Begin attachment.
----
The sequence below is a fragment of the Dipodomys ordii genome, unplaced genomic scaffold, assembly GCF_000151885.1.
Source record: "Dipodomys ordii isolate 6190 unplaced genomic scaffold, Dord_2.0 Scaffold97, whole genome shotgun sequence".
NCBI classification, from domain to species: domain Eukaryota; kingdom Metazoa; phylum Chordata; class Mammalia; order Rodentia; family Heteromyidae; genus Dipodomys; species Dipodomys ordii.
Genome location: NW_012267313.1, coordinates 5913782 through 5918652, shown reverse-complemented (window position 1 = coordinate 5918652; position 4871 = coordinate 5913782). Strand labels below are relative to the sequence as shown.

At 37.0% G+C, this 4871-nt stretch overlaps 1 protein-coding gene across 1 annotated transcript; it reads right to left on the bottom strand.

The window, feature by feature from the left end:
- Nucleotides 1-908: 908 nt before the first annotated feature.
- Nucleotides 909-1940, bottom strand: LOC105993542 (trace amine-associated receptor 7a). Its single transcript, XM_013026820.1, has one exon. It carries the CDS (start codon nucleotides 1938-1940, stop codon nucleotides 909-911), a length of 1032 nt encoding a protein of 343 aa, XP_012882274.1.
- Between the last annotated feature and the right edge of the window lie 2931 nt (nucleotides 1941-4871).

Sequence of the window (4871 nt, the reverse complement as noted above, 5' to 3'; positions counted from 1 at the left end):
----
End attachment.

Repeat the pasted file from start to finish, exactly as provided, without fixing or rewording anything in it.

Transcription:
The sequence below is a fragment of the Dipodomys ordii genome, unplaced genomic scaffold, assembly GCF_000151885.1.
Source record: "Dipodomys ordii isolate 6190 unplaced genomic scaffold, Dord_2.0 Scaffold97, whole genome shotgun sequence".
NCBI classification, from domain to species: domain Eukaryota; kingdom Metazoa; phylum Chordata; class Mammalia; order Rodentia; family Heteromyidae; genus Dipodomys; species Dipodomys ordii.
Genome location: NW_012267313.1, coordinates 5913782 through 5918652, shown reverse-complemented (window position 1 = coordinate 5918652; position 4871 = coordinate 5913782). Strand labels below are relative to the sequence as shown.

At 37.0% G+C, this 4871-nt stretch overlaps 1 protein-coding gene across 1 annotated transcript; it reads right to left on the bottom strand.

The window, feature by feature from the left end:
- Nucleotides 1-908: 908 nt before the first annotated feature.
- Nucleotides 909-1940, bottom strand: LOC105993542 (trace amine-associated receptor 7a). Its single transcript, XM_013026820.1, has one exon. It carries the CDS (start codon nucleotides 1938-1940, stop codon nucleotides 909-911), a length of 1032 nt encoding a protein of 343 aa, XP_012882274.1.
- Between the last annotated feature and the right edge of the window lie 2931 nt (nucleotides 1941-4871).

Sequence of the window (4871 nt, the reverse complement as noted above, 5' to 3'; positions counted from 1 at the left end):